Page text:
Corporate Ghettos


When the personality of an organization breaks up, individuals develop their own cult following. A reaction common to many organizations is the establishment of corporate ghettos, where individuals gather together in the absence of proper leadership to form informal but fiercely defensive groups.

These separate ghettos become the mainstay of internal communication and loyalty switches from the organization to the ghetto. All socializing and as much working contact as possible is restricted to other members of the ghetto.

Ghettos can have amazing influence on the lives of all concerned and in time come to dominate the entire culture and effectiveness of an organization.

My Consultancy–Asif J. Mir – Management Consultant–transforms organizations where people have the freedom to be creative, a place that brings out the best in everybody–an open, fair place where people have a sense that what they do matters. For details please visit www.asifjmir.com, and my Lectures.

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Distinguishing between Tasks and Responsibilities


Make sure people understand the difference between the responsibilities of their jobs and the tasks that must be performed in order to fulfill those responsibilities.

If a person receives a laundry list of tasks instead of a list of major responsibilities, he will have difficulty understanding how the job contributes to the accomplishment of the department and company goals. He may also restrict his activities to the list of tasks instead of the overall job to be accomplished.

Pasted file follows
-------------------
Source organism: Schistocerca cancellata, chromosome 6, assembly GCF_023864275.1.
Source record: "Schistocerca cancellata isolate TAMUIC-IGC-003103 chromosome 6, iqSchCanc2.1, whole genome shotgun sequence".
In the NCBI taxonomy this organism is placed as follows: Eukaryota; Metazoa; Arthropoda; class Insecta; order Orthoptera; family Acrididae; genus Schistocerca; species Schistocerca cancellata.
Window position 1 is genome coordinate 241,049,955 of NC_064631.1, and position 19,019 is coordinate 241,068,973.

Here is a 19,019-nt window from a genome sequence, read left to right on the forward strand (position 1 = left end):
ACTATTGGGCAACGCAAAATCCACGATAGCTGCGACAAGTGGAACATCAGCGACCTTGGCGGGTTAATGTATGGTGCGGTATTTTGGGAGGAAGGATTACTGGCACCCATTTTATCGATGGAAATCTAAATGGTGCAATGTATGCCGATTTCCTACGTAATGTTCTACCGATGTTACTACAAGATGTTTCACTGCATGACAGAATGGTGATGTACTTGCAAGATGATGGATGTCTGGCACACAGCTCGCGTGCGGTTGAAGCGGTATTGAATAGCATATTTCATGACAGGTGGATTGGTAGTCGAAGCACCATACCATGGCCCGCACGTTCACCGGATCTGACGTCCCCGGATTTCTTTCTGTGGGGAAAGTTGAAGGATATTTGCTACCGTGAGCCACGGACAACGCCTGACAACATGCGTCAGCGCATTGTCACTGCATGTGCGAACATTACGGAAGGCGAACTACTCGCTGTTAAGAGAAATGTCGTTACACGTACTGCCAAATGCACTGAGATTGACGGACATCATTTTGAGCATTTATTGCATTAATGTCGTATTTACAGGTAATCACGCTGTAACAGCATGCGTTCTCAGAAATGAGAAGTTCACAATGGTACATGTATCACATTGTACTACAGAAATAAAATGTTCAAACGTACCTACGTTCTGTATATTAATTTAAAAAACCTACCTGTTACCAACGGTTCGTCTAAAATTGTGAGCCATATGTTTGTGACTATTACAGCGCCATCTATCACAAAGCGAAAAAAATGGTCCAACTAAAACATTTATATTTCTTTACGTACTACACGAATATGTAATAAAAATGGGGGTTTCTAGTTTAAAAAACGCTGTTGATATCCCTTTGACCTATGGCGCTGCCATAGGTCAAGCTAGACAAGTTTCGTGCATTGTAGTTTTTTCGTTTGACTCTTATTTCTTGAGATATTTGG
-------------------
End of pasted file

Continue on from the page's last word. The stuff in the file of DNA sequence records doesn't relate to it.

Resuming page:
A comprehensive list of responsibilities, as opposed to a detailed list of tasks, provides the person with a larger view of the job. It also gives people more freedom in deciding how to  go about fulfilling the responsibilities of the job and meeting the established goals and objectives.

This is not to say that the manager shouldn’t delegate tasks to the people who work for him. In some cases the manager should be quite specific as to what tasks should be performed in fulfilling the responsibilities. As a general rule, the more authority a person has and the greater the responsibility, the more freedom he should have in determining the tasks he will perform.

My Consultancy–Asif J. Mir – Management Consultant–transforms organizations where people have the freedom to be creative, a place that brings out the best in everybody–an open, fair place where people have a sense that what they do matters. For details please visit www.asifjmir.com, Lectures, Line of Sight

Intranets


Not all Websites are available to anyone cruising the Net. Some are reserved for the private use of a single company’s employees and stakeholders. An intranet uses the same technologies as the Internet and the World Wide Web, but the information provided and the access allowed are restricted to the boundaries of a company-wide LAN or WAN. In some cases, suppliers, distribution partners, and key customers may also have access, but intranets are protected from unauthorized access through the Internet by a firewall, a special type of gateway that controls access to the local network. People on an intranet can get out to the Internet, but unauthorized people on the Internet cannot get in.